Royal Family urged to lead rewilding efforts and transform estates | Preservation
More than 100 academics, experts and public figures have signed a letter calling on the royals to rehabilitate their lands as a public commitment to help tackle Britain’s biodiversity crisis and show climate leadership.
Organized by the Wild Card rewilding campaign group, the letter’s 120 signatories include broadcasters Chris Packham, Hugh Fearnley-Whittingstall and Anita Rani as well as senior environmental scientist Professor Sir Robert Watson.
The letter, addressed to the Queen, Prince of Wales and the Duke of Cambridge, urges them to prioritize biodiversity in their land management and to enable the restoration of ecosystems such as forests, grasslands, moorlands , swamps and rivers – both as vital wildlife. habitats and important carbon sinks.
“You have a unique and historic opportunity to dramatically tackle the degraded state of nature on these islands,” the letter read. It highlights the long-standing public commitment to the climate and environment of Prince Charles and, more recently, Prince William, who launched the Earthshot Prize last year, offering £ 50million to support the climate solutions.
“An act of rewilding the royal family would have enormous cultural significance,” said Joel Scott, co-founder of Wild Card, “and would show that the royal family is ready to implement climate commitments.”
The Royal Family is the UK’s largest landowning family. Their estate includes land held by the Duchies of Lancaster and Cornwall as well as the Queen’s personal estate including Balmoral in Aberdeenshire and Sandringham in Norfolk. According to a calculation that includes the domain of the crown, which officially belongs to the Queen but is not controlled by the Queen, the Royal Family owns 1.4% of England.
The huge expanse of land owned by a family reveals the inequality of land ownership in the UK, Scott said. Half of the country is owned by less than 1% of the population.
But it also offers an opportunity to make big changes by targeting a single landowner, said Dr Alexander Lees, senior lecturer in biodiversity at Manchester Metropolitan University and signatory of the letter. The royal family “could lead the restoration and rewilding on a landscape scale,” he said, “rather than being dragged along”. Currently, for example, the Duchy of Cornwall only has 6% tree cover compared to 13% in the UK (the EU average is 38%).
The campaign wants the royal family to focus first on degraded land that has very little biodiversity, Scott said.
Balmoral, owned by the Queen, covers around 20,000 hectares (50,000 acres), almost double the size of Manchester. Much of the land is used for deer stalking and consists of intensively managed grouse moorlands. “There would be massive gains in biodiversity if you rewild it,” Scott said.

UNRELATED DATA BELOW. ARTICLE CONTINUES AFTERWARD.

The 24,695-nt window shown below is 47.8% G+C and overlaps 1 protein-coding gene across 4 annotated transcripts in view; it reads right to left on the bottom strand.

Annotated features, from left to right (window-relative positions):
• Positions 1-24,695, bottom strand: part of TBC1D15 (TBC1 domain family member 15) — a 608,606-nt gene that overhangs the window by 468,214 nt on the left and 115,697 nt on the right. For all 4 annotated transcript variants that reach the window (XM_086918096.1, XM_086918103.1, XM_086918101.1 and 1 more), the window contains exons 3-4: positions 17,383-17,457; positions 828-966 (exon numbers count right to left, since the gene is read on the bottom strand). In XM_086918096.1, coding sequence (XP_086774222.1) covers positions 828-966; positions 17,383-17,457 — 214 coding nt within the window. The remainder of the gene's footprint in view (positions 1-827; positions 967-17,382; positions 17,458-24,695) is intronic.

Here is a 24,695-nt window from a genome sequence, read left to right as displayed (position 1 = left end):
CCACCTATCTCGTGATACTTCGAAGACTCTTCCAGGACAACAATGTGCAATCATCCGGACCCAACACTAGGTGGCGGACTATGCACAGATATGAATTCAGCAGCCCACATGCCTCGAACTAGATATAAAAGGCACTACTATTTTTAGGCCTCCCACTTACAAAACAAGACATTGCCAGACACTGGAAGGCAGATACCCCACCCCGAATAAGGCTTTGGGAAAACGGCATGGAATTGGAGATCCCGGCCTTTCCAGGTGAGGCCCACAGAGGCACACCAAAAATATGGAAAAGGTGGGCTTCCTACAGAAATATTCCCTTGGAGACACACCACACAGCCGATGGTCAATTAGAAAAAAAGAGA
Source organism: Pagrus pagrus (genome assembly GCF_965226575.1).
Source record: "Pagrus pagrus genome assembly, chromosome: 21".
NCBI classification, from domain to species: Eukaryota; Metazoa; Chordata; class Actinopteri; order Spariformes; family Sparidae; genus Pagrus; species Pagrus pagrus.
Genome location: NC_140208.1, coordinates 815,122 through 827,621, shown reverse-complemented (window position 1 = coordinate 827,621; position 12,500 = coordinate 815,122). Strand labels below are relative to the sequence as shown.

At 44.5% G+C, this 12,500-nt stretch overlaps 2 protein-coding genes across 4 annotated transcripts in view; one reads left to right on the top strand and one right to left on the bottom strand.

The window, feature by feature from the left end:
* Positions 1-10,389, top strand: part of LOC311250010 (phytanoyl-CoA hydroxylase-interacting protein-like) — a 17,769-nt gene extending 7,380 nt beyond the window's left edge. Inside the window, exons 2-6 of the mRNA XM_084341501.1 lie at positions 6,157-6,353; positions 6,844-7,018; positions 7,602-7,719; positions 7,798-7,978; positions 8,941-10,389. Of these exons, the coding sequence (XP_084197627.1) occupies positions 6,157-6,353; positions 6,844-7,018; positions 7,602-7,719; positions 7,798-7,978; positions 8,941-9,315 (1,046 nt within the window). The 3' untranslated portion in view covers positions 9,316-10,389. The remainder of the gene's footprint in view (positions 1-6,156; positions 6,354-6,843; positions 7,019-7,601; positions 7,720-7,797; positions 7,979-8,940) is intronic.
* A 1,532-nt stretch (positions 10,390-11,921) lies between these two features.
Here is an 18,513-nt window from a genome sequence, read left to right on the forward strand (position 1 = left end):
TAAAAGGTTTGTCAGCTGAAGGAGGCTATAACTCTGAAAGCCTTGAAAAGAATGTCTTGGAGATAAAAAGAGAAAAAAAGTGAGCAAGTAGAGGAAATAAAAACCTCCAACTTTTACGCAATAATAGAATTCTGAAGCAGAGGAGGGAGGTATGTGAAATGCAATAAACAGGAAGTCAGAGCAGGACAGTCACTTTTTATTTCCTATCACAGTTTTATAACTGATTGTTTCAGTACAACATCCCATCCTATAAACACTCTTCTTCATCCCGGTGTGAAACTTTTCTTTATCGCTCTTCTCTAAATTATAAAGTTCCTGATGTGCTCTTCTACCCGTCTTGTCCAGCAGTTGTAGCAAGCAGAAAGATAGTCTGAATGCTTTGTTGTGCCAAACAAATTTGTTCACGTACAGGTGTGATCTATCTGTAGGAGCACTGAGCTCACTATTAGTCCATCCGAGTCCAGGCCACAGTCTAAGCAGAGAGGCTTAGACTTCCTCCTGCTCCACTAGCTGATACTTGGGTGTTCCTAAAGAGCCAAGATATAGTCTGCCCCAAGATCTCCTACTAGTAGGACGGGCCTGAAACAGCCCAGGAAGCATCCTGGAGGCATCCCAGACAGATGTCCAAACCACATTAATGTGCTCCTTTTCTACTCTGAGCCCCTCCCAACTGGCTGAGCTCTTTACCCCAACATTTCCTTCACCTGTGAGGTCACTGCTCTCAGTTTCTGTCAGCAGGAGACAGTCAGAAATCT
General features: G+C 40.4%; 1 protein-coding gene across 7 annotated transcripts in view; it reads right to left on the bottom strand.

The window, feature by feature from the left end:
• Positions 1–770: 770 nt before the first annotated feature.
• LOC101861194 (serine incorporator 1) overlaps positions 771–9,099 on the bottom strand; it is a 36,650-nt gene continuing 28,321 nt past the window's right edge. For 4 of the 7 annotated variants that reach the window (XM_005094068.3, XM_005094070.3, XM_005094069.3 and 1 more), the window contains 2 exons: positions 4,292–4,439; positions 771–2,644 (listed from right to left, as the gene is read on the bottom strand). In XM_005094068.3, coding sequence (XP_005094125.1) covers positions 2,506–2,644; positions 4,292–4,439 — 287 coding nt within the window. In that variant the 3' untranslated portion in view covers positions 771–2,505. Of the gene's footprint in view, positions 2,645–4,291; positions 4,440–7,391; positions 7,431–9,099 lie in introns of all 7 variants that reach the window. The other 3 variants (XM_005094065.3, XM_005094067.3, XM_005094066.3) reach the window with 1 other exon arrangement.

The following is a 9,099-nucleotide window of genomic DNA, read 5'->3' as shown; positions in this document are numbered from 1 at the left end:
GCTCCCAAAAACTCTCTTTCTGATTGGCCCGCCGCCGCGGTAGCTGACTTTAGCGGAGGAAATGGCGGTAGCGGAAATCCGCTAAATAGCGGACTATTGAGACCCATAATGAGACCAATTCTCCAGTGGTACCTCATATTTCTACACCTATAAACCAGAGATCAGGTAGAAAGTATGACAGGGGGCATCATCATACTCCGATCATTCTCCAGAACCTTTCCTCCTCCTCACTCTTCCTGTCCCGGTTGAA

Dartmoor, where the Duchy of Cornwall is the largest landowner, was once covered in temperate rainforest. Only fragments remain and much of the land is “ecologically barren,” Scott said. “[With] a little change to this land management, ”he said,“ you are taking back the rainforests. Activists have also included the Crown Estate which is independently managed, as they argue that it directly benefits the Royal Family.
According to a UN report released in June, the world needs to re-wild at least 1 billion hectares (2.47 billion acres), an area the size of China, by 2030 to meet its commitments in climate and nature.
Despite claims by the UK government to protect around 28% of land, a 2020 report by conservation charity RSPB suggested that in reality only 5% of land is effectively managed for nature. The report found that the UK had failed to meet 17 of the UN’s 20 biodiversity targets, calling the past 10 years a ‘lost decade for nature’.
Despite some success in protecting individual species, the overall trajectory of UK biodiversity is not positive. Since 1970, the populations of the country’s most important fauna have declined by an average of 60% and about a quarter of native mammals are threatened with extinction.
For large landowners, Scott said, there is a “moral responsibility” to act. Wild Card, which also plans to target the Church of England and Oxbridge universities, says the ultimate goal is to see 50% of the UK rescued.
It is hoped that a first engagement of the royal family will encourage other large landowners to favor nature. A commitment to “supporting the return of lost wildlife to their lands could literally change the course of our country’s natural history,” said Fearnley-Whittingstall, “and play a major role in combating the alarming loss of biodiversity and the worst impacts of the climate crisis.
A spokesperson for the Royal Estates told The Guardian: “As the letter indicates, members of the Royal Family have a long-standing commitment to conservation and biodiversity and, for more than 50 years, have championed preservation and development of natural ecosystems.
“Royal Estates are constantly evolving and looking for new ways to continue to improve conservation, biodiversity and public access to green spaces, while also hosting thriving communities and businesses that are part of the fabric of the local community.”